A world redrawn: 'Stand together,' says actress Yalitza Aparicio

Mexico City (AFP) –


The coronavirus crisis has kept Oscar-nominated Mexican actress Yalitza Aparicio from returning to work.

But the star of Alfonso Cuaron's critically acclaimed film "Roma" is using the time away from her job to best advantage, pursuing her activism on behalf of indigenous peoples.

After spending several weeks in her hometown of Tlaxiaco in the southern state of Oaxaca, the 26-year-old -- herself a member of the Mixtec community -- is now back in Mexico City.

She has launched a public service announcement video in indigenous languages to help curb the spread of the novel coronavirus.

Aparicio, a teacher by training who serves as a UNESCO goodwill ambassador for indigenous peoples, shared her thoughts with AFP about the ongoing global health crisis.

The first indigenous woman ever nominated for a best actress Oscar said she hopes that the pandemic will show that "we are not so different from each other" and teach people to "stand together" in tough times.

What follows are extracts from the interview, edited for clarity.

Q: What did you enjoy doing the most during this time of lockdown and how have you gotten through it?

A: "At the beginning, it was complicated because I had a pretty crazy pace to my life, I was on the move all the time from one place to another, and suddenly, I was told 'You have to stay at home.' (...) I felt a bit like I was suffocating, being stuck inside. But I started doing things I've always loved doing, like painting and reading, which helped me to reconnect with the Yali I used to be."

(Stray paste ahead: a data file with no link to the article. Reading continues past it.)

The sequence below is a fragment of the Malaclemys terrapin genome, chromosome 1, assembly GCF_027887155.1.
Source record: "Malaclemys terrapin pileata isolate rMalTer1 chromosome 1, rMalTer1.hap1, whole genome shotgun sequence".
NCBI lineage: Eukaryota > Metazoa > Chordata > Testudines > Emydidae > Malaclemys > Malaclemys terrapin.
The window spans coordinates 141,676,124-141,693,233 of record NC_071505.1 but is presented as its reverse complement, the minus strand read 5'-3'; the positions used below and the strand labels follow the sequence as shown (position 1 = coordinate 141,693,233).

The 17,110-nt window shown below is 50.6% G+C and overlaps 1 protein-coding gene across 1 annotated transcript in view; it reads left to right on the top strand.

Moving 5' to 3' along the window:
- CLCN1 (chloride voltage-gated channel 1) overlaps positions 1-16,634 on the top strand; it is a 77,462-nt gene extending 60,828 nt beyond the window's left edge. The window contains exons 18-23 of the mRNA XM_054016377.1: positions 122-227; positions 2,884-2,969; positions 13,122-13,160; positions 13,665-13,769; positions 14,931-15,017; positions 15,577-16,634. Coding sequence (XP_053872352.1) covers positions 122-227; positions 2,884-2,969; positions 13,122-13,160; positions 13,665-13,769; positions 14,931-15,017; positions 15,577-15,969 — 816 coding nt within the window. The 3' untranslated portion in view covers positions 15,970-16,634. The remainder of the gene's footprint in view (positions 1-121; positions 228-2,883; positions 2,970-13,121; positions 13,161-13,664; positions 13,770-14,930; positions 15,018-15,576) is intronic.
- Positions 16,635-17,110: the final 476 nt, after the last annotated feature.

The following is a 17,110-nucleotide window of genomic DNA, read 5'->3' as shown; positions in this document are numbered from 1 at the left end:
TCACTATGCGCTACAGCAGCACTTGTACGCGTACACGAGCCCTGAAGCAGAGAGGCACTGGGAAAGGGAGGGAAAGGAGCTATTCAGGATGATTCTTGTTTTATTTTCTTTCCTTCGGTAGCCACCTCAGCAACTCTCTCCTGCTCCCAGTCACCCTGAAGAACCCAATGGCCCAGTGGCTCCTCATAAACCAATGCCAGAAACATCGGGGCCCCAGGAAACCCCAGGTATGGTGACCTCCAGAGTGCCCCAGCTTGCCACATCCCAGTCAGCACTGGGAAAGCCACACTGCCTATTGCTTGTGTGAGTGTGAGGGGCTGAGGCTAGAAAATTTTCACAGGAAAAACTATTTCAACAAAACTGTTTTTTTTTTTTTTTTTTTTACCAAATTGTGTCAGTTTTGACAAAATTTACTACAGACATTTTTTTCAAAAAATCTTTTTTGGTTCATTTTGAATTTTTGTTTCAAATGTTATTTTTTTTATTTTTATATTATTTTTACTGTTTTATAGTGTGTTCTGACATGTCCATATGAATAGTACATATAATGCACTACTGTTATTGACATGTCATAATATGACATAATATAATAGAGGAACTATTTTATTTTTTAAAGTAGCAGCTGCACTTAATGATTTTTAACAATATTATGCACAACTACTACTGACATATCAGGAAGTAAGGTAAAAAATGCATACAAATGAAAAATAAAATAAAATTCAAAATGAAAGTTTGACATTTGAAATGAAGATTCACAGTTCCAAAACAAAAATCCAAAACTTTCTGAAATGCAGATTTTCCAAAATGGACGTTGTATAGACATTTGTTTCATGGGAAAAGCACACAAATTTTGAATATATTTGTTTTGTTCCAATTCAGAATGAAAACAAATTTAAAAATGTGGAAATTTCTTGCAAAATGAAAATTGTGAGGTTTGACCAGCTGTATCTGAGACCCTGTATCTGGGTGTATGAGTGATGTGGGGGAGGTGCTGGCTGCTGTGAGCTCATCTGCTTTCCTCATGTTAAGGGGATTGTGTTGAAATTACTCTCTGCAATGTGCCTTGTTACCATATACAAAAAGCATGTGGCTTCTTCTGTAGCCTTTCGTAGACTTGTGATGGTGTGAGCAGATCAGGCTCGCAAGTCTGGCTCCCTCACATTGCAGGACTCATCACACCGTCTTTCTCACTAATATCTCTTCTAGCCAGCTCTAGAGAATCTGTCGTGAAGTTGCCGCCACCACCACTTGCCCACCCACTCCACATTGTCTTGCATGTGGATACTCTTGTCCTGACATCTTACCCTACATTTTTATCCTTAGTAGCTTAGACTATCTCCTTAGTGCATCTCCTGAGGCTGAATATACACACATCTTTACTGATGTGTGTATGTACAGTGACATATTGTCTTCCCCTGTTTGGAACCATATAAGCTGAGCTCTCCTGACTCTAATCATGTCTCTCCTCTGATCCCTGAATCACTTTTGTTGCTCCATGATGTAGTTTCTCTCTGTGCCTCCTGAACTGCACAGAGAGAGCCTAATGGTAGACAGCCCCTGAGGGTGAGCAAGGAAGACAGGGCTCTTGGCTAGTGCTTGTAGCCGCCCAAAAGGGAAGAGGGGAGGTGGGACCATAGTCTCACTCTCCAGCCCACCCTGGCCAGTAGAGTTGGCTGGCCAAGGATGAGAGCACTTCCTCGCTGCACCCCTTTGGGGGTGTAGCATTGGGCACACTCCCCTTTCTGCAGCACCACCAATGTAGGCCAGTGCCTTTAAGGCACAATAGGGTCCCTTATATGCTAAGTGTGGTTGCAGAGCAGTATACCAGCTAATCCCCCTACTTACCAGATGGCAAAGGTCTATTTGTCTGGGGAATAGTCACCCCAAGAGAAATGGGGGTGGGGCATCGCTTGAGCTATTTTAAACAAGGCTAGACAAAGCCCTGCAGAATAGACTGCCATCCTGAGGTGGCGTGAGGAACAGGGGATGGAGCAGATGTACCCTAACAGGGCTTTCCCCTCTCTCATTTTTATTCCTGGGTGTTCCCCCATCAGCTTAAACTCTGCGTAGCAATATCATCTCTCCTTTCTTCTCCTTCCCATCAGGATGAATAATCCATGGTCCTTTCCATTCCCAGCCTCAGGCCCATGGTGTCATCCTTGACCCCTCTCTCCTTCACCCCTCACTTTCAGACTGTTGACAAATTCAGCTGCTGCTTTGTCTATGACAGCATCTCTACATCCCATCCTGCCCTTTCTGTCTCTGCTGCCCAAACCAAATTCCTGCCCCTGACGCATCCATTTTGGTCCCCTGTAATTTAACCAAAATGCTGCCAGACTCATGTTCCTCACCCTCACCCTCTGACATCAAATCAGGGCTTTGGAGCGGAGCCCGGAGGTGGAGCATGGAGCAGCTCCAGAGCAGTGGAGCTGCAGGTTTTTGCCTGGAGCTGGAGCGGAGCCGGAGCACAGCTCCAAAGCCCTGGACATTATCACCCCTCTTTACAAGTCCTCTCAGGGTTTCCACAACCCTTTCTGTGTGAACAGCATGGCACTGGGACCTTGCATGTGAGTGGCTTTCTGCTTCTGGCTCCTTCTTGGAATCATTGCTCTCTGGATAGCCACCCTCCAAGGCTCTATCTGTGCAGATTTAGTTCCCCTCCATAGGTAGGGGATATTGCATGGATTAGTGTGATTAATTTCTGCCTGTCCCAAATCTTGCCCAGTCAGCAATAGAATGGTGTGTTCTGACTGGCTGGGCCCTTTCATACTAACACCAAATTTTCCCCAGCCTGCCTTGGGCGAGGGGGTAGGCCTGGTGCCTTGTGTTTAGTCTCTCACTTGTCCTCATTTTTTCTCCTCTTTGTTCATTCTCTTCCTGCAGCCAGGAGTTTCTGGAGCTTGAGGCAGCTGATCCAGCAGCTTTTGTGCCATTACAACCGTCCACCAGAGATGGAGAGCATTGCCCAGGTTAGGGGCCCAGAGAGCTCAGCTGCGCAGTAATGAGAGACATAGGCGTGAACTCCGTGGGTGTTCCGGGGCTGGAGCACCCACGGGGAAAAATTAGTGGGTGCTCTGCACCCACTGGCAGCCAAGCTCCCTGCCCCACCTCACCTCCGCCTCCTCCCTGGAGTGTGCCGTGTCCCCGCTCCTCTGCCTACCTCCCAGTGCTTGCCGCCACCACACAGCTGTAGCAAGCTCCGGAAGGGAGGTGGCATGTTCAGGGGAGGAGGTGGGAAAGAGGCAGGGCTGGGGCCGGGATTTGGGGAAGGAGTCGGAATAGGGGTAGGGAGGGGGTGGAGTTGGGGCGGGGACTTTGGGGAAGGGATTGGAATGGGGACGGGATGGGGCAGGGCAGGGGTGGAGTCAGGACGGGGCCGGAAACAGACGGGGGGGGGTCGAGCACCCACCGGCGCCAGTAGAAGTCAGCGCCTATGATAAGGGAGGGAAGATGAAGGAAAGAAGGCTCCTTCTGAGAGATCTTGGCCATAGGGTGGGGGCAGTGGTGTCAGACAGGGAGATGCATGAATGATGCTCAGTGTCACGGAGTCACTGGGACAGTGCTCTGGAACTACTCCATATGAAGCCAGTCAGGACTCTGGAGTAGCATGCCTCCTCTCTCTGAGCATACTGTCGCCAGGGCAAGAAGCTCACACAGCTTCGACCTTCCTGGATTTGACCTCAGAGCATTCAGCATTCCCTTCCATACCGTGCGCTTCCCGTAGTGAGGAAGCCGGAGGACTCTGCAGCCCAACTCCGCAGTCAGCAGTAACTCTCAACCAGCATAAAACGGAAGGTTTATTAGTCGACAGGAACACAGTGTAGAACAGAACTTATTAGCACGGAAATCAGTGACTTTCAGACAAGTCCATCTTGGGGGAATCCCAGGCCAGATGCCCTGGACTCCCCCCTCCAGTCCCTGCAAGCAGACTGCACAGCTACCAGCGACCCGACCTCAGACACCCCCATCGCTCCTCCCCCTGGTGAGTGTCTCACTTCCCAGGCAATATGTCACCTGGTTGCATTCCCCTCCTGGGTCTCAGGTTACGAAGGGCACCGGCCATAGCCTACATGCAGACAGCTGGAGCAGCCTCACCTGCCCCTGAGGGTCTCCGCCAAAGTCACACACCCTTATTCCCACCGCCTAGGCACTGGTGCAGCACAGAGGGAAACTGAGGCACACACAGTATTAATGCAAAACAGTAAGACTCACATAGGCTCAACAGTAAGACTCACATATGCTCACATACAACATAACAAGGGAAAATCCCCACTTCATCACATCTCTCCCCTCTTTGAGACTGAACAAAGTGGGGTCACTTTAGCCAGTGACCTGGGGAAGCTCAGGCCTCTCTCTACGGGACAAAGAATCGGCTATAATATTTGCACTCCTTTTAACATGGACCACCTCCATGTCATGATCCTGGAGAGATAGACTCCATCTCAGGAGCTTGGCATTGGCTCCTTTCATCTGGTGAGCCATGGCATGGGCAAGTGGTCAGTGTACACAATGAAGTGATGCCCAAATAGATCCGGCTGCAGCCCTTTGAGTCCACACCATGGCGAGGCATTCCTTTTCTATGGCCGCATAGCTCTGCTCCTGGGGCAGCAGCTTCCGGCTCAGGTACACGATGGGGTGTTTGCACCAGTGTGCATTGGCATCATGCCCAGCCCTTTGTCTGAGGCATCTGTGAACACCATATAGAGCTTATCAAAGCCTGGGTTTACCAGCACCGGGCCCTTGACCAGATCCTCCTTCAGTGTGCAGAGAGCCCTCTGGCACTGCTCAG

Q: What is this pandemic teaching us?

A: "It's teaching us to be united and not just physically... It's teaching us to stand together, to think of others, and to not be so self-centered. I think that's the most beautiful thing to come of all this, that we are supporting each other."

Q: How has this crisis changed us?

A: "I don't know how we're all going to act, but we should do our best, by taking certain precautions, notably in terms of our health. It's not because this pandemic is eventually going to pass that everything should go back to normal, to how it was. Some reports have said that the pandemic is allowing the world to breathe. We're realizing that it's true -- when we look up at the sky, it's less polluted... It's true that we (humans) are destroying the Earth."

Q: Has this health emergency set your career back at all?

A: "In my role as a UNESCO goodwill ambassador, no, happily, it hasn't. I haven't stopped because this time has been useful to me, to keep myself informed. Of course, in terms of films, yes, several projects are on hold. We may be unable to work for a while, but we will pick up where we left off later on. We'll see how we come out of this pandemic, and what happens next."

Q: How did the idea for a video featuring messages about coronavirus in indigenous languages come about?

A: "The goal... was to show the world that we are not so different from each other, but in fact to the contrary, we are all part of this world and as such we all have to work together. Everyone (who worked on the video) agreed with this message. (...) Some people only speak their native language, they don't speak Spanish, and so these (prevention) messages are not reaching them."